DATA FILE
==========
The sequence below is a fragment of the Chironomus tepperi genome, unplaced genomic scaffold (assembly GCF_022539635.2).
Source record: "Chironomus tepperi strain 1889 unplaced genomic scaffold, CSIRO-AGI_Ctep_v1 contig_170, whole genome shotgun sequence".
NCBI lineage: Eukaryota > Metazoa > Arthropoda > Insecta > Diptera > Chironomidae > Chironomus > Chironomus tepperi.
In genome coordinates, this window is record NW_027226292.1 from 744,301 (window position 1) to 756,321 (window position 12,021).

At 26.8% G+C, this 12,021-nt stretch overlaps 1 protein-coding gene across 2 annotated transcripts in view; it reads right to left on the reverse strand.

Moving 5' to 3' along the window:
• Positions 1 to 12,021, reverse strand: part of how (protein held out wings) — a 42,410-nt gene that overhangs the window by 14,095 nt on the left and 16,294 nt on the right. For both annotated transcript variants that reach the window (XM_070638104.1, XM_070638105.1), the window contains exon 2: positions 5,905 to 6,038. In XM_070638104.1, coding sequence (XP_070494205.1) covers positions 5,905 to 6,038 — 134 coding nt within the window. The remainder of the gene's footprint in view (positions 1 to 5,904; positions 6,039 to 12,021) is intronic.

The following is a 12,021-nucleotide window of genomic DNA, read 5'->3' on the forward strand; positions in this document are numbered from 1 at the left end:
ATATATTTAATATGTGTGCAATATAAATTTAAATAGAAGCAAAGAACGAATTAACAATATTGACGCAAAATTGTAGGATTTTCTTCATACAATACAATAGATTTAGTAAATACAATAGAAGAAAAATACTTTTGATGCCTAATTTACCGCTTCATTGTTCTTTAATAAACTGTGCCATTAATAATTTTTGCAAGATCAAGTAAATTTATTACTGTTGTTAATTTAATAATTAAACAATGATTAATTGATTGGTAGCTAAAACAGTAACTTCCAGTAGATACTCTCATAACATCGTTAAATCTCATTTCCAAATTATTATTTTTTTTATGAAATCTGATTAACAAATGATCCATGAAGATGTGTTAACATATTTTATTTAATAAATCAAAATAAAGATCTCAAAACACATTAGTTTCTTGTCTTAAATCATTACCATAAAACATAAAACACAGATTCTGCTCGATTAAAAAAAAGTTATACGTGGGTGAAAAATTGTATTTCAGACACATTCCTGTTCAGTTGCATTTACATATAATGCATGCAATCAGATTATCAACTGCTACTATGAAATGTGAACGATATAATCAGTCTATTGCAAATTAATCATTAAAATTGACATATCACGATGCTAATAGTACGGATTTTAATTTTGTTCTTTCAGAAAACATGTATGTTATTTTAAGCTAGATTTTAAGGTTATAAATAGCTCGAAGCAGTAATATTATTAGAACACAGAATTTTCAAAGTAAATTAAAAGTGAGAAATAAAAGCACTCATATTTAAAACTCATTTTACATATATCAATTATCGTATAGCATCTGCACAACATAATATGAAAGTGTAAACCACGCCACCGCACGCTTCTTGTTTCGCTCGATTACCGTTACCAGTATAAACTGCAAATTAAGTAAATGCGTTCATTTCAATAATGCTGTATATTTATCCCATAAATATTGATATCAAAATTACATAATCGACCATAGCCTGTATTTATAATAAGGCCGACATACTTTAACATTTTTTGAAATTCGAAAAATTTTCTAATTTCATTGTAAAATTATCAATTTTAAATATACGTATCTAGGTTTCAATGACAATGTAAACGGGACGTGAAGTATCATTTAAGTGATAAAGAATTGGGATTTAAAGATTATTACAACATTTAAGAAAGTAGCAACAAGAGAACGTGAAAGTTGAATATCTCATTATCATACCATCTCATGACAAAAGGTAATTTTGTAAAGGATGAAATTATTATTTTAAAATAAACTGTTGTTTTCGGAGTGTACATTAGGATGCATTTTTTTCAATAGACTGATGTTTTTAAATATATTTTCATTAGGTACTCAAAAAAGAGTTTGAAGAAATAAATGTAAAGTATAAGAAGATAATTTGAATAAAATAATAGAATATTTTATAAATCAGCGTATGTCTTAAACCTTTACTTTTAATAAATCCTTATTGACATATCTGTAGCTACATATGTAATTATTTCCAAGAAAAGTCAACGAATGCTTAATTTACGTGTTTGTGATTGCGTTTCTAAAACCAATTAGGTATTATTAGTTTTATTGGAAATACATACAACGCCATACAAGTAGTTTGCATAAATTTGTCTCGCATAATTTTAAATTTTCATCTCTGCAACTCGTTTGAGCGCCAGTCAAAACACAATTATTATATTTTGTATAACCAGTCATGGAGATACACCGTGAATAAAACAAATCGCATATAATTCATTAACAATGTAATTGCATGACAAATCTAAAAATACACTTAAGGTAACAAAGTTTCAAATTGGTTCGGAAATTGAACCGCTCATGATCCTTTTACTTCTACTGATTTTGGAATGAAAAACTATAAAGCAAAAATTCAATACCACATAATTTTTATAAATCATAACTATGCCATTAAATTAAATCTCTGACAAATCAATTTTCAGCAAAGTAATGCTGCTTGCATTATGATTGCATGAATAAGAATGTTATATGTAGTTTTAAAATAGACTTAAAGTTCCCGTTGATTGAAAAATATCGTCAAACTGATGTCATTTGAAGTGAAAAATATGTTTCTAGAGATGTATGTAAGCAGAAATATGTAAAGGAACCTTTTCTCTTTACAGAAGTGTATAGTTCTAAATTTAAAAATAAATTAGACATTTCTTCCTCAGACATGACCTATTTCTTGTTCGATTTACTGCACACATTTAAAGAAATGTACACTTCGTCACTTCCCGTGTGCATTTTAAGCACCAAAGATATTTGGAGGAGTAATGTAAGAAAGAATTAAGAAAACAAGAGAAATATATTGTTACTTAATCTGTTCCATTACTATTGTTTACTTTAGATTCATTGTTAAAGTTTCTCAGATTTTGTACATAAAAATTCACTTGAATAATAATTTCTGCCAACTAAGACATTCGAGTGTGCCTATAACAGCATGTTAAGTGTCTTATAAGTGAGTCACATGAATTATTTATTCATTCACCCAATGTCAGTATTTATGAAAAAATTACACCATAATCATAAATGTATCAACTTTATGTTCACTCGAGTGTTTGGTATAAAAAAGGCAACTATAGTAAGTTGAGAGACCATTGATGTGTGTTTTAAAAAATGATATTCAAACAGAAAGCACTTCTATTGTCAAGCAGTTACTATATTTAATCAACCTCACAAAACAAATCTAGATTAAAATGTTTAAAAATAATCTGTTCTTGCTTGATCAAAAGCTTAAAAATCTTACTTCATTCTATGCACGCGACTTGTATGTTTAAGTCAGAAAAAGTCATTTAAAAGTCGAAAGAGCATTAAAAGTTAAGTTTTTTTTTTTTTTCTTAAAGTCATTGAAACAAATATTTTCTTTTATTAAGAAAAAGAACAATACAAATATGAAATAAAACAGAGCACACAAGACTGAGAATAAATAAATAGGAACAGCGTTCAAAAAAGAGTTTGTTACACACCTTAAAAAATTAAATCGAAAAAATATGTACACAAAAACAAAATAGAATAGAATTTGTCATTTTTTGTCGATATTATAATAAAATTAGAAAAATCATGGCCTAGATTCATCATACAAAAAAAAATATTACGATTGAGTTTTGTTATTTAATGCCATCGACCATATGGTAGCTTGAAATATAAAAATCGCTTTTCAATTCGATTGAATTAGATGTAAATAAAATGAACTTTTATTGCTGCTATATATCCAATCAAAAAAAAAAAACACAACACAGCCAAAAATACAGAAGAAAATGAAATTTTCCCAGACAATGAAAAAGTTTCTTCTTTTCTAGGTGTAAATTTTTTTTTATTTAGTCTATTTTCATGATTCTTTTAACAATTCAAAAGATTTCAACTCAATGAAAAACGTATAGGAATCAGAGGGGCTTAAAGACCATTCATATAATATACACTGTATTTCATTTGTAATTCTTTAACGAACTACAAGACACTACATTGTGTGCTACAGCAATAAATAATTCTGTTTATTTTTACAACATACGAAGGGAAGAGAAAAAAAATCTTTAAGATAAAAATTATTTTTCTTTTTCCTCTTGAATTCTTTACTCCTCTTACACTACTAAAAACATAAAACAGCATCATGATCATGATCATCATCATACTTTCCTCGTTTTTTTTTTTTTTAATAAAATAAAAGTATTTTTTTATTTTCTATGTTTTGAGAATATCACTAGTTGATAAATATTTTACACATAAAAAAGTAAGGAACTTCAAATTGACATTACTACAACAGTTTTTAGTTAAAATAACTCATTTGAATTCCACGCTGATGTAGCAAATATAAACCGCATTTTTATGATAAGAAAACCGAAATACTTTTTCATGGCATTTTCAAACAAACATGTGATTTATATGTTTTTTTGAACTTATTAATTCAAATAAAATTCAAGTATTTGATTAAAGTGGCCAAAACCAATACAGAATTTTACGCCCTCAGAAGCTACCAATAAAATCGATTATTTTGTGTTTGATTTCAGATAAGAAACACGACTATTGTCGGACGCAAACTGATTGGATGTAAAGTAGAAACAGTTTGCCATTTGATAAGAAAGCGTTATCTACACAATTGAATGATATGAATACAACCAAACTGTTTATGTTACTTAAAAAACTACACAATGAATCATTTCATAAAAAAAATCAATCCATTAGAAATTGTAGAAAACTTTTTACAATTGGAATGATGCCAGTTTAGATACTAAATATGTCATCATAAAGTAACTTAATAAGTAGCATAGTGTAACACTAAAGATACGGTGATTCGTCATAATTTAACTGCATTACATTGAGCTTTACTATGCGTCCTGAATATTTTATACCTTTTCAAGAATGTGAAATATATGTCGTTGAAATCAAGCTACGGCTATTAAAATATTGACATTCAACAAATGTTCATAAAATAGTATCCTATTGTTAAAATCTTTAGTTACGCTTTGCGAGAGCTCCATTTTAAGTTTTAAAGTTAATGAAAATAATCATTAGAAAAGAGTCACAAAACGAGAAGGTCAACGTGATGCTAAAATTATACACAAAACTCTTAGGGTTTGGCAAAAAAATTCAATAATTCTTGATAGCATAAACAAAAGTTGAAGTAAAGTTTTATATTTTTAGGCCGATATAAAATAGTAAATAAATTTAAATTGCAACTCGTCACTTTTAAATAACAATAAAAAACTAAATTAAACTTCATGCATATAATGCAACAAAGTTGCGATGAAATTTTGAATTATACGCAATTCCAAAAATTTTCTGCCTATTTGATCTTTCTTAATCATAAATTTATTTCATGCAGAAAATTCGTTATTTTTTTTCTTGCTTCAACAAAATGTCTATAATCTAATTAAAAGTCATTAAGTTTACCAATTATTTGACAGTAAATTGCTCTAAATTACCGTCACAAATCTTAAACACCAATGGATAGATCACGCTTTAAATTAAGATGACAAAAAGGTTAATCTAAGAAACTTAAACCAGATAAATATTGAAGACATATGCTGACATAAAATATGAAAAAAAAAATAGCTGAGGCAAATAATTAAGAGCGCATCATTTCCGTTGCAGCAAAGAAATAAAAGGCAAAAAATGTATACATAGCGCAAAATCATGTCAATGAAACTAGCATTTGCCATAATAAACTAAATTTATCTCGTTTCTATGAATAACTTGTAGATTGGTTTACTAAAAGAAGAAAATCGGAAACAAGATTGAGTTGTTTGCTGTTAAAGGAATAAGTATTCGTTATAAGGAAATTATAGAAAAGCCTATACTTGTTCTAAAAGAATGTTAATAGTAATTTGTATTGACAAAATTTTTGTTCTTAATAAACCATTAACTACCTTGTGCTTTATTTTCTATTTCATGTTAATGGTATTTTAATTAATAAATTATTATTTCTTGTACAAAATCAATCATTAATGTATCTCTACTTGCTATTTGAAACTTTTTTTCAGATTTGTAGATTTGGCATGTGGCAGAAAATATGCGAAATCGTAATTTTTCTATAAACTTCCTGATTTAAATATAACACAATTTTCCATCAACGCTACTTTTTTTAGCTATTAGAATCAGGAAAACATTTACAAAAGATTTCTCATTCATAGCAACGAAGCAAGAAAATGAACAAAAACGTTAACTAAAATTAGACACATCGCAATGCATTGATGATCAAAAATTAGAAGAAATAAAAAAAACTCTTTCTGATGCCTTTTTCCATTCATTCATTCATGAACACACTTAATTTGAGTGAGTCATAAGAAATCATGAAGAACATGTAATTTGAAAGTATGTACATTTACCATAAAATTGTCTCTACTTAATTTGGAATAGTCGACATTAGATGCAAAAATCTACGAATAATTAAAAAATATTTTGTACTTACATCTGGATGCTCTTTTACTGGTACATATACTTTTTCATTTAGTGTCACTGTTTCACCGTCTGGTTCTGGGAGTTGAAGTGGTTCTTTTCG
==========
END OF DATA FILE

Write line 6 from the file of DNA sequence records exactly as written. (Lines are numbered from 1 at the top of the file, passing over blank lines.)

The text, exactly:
Moving 5' to 3' along the window: